The complaint asserts six causes of action. The first, sounding in common-law unfair competition, alleged that the defendants abused their full-time privileges at the Hospital by hoarding Hospital resources and filing false reports in order to malign and defame the plaintiff. The second cause of action alleged tortious interference with contract and asserted that the plaintiff's admitting privileges constituted a contract between the plaintiff and the Hospital, and that the plaintiff's contractual privileges were wrongfully suspended due to the defendants' illegal acts, false and defamatory reports, and wanton abuse of authority, position, and power. The third cause of action alleged tortious interference with a business advantage, averring that the defendants knowingly and intentionally interfered with the business relationship between the plaintiff and the Hospital. The fourth and fifth causes of action were to impose a constructive trust and to recover damages for unjust enrichment, respectively. The plaintiff claimed that the defendants had a fiduciary relationship with the Hospital and the plaintiff based on a "position of trust" held by the defendants at the Hospital, and that the defendants abused this fiduciary relationship. The sixth cause of action to recover damages for defamation alleged that the defendants caused false statements about the plaintiff to be published in the National Practitioner Data Bank.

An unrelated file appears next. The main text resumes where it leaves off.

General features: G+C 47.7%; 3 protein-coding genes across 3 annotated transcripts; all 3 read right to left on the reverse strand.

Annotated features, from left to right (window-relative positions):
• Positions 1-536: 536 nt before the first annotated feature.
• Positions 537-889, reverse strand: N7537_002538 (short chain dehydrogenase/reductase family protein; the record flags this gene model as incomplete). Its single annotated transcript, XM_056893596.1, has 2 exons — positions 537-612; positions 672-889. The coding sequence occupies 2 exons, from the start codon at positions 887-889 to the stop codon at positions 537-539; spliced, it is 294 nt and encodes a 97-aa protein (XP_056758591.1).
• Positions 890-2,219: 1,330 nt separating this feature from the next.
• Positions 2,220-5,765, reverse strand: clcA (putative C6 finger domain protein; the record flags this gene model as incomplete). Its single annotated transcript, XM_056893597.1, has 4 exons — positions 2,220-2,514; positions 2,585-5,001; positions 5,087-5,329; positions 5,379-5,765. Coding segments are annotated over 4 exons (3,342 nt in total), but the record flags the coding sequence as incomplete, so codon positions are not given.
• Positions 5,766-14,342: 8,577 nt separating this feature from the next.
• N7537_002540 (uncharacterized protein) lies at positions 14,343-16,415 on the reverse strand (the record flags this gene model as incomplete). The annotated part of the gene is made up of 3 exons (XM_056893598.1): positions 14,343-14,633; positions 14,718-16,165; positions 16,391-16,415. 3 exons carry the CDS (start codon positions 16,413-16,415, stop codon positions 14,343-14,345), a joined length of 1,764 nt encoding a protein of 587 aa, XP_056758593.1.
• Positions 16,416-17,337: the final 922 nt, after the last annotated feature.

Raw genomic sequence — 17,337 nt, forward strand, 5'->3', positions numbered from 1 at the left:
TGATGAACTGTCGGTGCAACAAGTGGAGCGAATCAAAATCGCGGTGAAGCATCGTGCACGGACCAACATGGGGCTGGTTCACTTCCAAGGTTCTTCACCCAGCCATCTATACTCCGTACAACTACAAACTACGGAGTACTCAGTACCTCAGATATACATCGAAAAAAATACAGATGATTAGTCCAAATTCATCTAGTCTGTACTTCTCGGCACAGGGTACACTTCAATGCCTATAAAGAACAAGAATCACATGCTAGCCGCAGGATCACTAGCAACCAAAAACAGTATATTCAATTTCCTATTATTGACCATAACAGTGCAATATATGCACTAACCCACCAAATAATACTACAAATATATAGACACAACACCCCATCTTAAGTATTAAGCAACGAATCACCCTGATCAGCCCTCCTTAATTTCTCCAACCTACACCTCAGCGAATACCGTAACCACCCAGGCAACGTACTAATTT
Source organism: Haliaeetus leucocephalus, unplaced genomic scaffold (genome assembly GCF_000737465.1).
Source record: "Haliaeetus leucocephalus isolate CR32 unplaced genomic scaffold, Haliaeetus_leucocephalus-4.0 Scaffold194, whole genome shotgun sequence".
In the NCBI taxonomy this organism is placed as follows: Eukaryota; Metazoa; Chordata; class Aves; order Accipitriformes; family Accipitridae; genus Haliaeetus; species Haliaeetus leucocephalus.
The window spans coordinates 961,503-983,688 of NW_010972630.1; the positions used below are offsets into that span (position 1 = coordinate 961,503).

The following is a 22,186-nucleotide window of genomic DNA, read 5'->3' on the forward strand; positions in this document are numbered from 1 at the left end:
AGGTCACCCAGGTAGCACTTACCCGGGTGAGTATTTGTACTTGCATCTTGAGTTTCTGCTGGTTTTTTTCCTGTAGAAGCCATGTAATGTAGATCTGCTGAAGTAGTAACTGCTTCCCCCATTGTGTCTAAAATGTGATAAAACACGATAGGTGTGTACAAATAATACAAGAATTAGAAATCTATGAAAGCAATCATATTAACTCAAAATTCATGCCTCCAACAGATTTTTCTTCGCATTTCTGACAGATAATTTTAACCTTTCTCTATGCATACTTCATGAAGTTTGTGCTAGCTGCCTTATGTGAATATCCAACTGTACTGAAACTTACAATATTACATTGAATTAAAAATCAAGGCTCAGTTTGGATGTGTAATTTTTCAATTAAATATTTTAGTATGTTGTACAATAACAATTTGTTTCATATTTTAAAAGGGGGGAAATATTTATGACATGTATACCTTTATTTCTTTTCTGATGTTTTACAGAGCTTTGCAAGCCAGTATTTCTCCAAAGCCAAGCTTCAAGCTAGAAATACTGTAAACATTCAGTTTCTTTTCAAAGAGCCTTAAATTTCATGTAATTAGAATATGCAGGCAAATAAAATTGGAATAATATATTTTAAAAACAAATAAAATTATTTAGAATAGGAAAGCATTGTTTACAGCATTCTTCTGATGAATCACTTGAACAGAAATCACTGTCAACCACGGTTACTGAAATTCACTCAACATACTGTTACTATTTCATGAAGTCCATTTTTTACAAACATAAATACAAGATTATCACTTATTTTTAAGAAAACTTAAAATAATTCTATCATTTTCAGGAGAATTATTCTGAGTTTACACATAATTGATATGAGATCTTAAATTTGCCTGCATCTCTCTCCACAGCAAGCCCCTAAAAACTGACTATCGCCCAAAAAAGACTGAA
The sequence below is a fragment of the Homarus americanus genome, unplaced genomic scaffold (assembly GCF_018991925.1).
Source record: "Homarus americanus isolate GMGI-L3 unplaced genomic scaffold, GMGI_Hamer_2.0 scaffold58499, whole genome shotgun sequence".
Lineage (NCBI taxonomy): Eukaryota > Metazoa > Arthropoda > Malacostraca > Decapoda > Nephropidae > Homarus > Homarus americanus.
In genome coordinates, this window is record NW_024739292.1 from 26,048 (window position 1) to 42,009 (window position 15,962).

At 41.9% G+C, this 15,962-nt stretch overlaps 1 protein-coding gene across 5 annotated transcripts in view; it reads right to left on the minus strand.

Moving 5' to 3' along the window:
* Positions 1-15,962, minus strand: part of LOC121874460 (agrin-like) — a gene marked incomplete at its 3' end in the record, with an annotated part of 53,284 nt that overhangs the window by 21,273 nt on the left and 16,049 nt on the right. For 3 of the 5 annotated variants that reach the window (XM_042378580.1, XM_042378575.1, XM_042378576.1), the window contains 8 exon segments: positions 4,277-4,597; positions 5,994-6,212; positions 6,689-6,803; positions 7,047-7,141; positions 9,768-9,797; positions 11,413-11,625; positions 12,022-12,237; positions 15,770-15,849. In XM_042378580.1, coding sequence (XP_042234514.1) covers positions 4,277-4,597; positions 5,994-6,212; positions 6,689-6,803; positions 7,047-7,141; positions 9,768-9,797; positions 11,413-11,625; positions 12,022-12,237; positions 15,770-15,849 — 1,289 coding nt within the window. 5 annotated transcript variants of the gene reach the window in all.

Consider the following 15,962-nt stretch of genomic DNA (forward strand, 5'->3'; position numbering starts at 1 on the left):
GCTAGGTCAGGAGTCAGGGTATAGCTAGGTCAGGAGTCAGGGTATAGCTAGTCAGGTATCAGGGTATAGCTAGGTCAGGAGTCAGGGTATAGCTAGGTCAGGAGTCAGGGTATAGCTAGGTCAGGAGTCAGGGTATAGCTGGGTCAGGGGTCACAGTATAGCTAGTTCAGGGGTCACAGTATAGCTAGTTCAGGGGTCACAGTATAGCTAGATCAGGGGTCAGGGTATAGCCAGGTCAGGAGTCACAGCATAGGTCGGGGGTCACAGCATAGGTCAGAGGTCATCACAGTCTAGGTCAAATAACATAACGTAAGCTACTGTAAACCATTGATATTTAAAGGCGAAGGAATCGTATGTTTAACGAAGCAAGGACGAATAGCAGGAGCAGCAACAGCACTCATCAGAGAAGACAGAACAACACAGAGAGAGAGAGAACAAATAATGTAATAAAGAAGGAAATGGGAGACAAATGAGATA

It appears that all six causes of action encompass more than claims that are based solely on the peer review process. Those allegations, broadly construed in favor of the plaintiff, as they should be on a motion to dismiss, appear to allege a malevolent conspiracy as well as actions outside of the peer review process directed at the plaintiff.